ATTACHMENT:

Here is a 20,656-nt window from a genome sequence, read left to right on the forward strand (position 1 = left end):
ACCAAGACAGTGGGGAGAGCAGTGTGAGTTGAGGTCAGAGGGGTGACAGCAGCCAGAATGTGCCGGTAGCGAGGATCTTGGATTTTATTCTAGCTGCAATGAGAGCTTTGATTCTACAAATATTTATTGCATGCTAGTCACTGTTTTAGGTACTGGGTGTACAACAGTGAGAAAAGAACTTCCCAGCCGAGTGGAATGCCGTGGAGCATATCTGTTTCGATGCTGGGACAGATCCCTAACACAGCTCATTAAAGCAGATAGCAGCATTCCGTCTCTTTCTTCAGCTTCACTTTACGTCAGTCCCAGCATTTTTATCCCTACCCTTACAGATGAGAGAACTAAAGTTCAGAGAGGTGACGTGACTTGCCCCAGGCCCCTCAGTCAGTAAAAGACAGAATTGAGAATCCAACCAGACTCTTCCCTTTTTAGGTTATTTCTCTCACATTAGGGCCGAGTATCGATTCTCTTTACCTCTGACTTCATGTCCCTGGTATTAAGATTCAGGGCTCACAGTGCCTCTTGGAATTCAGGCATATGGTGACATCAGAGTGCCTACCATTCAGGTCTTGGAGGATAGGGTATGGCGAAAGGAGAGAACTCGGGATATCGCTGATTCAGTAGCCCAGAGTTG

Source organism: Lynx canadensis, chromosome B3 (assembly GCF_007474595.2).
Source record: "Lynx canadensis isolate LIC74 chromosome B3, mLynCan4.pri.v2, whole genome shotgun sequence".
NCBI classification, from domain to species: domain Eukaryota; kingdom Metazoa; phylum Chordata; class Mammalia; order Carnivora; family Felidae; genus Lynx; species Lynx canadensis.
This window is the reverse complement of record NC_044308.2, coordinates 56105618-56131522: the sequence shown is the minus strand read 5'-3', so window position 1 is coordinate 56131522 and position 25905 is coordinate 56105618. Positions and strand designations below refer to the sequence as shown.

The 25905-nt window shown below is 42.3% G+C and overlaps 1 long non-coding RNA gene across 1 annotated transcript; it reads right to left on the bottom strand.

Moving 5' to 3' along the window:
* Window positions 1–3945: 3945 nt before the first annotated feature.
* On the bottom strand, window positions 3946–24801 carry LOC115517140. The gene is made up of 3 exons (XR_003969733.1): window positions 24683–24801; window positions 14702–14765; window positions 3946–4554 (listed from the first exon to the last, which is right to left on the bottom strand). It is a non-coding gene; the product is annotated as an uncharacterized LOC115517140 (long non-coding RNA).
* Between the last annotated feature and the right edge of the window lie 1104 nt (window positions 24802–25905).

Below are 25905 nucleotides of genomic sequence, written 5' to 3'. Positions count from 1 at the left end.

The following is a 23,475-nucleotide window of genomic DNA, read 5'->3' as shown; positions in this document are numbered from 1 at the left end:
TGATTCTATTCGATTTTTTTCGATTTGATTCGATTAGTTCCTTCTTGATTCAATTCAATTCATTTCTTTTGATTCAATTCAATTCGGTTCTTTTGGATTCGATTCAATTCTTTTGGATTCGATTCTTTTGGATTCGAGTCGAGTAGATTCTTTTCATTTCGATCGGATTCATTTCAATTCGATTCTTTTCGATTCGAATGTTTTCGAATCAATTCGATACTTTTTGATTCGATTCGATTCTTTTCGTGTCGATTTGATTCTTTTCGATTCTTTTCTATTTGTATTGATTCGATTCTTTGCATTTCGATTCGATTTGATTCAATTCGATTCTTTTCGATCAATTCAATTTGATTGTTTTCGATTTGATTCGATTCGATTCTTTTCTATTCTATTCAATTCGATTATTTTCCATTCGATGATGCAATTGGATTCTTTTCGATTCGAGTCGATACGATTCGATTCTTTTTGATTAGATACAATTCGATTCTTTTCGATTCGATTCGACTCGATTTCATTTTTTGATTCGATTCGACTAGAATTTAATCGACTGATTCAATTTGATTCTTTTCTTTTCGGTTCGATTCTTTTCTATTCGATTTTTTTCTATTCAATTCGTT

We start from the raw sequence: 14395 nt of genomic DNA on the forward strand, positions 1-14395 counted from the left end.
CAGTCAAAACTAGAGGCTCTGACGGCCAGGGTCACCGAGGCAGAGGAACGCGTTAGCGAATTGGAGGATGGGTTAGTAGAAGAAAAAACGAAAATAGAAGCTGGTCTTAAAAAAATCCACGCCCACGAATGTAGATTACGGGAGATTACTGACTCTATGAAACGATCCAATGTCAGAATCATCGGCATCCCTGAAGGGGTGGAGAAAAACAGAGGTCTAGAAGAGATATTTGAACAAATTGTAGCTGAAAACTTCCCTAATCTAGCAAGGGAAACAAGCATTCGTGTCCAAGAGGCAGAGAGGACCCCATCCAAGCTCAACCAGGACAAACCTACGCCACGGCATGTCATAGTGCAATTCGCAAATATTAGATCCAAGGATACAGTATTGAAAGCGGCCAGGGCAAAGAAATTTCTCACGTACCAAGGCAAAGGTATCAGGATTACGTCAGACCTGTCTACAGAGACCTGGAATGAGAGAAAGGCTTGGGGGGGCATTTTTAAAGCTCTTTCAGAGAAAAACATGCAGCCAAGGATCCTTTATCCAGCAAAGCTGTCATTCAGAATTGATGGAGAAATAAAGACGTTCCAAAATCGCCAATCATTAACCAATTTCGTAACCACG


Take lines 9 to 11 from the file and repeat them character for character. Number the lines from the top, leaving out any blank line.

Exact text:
* Window positions 1–3945: 3945 nt before the first annotated feature.
* On the bottom strand, window positions 3946–24801 carry LOC115517140. The gene is made up of 3 exons (XR_003969733.1): window positions 24683–24801; window positions 14702–14765; window positions 3946–4554 (listed from the first exon to the last, which is right to left on the bottom strand). It is a non-coding gene; the product is annotated as an uncharacterized LOC115517140 (long non-coding RNA).
* Between the last annotated feature and the right edge of the window lie 1104 nt (window positions 24802–25905).